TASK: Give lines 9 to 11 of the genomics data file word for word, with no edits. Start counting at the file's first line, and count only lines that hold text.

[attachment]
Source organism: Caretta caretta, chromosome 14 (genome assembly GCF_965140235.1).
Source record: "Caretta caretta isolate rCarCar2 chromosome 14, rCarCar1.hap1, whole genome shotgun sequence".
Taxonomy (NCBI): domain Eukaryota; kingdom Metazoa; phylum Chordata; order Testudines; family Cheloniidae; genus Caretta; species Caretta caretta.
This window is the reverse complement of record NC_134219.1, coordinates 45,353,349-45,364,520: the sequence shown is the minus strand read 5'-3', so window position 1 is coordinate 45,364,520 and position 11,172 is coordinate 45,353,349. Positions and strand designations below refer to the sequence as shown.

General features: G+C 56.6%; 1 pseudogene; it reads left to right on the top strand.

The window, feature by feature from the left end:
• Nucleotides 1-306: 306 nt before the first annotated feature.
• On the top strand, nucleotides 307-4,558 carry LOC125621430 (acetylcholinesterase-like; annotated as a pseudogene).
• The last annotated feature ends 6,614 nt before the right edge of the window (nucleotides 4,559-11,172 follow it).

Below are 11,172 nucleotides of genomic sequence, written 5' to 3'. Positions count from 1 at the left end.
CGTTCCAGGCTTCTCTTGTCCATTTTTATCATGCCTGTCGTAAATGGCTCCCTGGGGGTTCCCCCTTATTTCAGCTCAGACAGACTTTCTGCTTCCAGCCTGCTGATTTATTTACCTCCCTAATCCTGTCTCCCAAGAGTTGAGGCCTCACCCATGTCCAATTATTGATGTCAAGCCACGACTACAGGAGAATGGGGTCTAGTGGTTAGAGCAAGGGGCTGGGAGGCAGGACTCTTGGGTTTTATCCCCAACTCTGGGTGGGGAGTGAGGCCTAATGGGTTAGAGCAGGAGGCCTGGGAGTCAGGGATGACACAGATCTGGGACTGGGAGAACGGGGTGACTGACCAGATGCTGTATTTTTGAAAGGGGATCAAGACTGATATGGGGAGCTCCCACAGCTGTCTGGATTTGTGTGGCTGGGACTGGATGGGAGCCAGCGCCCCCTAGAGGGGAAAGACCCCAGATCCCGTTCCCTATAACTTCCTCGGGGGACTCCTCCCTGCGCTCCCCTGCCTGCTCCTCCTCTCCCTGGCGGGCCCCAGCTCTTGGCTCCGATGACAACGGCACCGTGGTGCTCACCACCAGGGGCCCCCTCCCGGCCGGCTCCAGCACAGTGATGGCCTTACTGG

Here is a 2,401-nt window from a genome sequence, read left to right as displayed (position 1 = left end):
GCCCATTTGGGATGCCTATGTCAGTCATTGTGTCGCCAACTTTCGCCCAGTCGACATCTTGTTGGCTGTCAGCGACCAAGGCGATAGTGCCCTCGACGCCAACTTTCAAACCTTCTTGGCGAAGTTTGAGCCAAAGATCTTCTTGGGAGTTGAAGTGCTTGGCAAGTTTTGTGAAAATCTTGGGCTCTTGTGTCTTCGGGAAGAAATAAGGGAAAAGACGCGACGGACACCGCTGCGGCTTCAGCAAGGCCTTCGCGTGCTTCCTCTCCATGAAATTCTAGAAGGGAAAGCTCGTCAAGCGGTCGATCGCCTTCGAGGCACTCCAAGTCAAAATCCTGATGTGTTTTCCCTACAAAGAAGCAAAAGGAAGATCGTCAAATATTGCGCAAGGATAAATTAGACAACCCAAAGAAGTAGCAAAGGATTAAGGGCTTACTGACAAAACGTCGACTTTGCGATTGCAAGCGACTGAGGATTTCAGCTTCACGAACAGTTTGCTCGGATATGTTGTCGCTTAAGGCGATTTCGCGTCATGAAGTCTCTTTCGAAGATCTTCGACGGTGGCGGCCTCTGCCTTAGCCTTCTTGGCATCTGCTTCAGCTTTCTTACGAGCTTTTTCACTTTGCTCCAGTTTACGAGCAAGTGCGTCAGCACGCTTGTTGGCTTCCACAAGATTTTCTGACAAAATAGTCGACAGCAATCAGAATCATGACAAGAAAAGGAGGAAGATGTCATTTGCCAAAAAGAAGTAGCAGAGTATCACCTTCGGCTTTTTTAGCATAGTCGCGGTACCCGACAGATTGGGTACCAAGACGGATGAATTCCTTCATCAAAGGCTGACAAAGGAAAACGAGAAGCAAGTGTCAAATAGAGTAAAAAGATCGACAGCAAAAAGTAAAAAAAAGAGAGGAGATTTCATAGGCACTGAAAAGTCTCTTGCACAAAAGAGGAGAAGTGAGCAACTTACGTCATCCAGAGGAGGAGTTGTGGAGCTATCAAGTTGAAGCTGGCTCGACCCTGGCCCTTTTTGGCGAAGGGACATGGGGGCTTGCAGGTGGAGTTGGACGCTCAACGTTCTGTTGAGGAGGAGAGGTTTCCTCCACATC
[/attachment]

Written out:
• The last annotated feature ends 6,614 nt before the right edge of the window (nucleotides 4,559-11,172 follow it).

Below are 11,172 nucleotides of genomic sequence, written 5' to 3'. Positions count from 1 at the left end.
CGTTCCAGGCTTCTCTTGTCCATTTTTATCATGCCTGTCGTAAATGGCTCCCTGGGGGTTCCCCCTTATTTCAGCTCAGACAGACTTTCTGCTTCCAGCCTGCTGATTTATTTACCTCCCTAATCCTGTCTCCCAAGAGTTGAGGCCTCACCCATGTCCAATTATTGATGTCAAGCCACGACTACAGGAGAATGGGGTCTAGTGGTTAGAGCAAGGGGCTGGGAGGCAGGACTCTTGGGTTTTATCCCCAACTCTGGGTGGGGAGTGAGGCCTAATGGGTTAGAGCAGGAGGCCTGGGAGTCAGGGATGACACAGATCTGGGACTGGGAGAACGGGGTGACTGACCAGATGCTGTATTTTTGAAAGGGGATCAAGACTGATATGGGGAGCTCCCACAGCTGTCTGGATTTGTGTGGCTGGGACTGGATGGGAGCCAGCGCCCCCTAGAGGGGAAAGACCCCAGATCCCGTTCCCTATAACTTCCTCGGGGGACTCCTCCCTGCGCTCCCCTGCCTGCTCCTCCTCTCCCTGGCGGGCCCCAGCTCTTGGCTCCGATGACAACGGCACCGTGGTGCTCACCACCAGGGGCCCCCTCCCGGCCGGCTCCAGCACAGTGATGGCCTTACTGG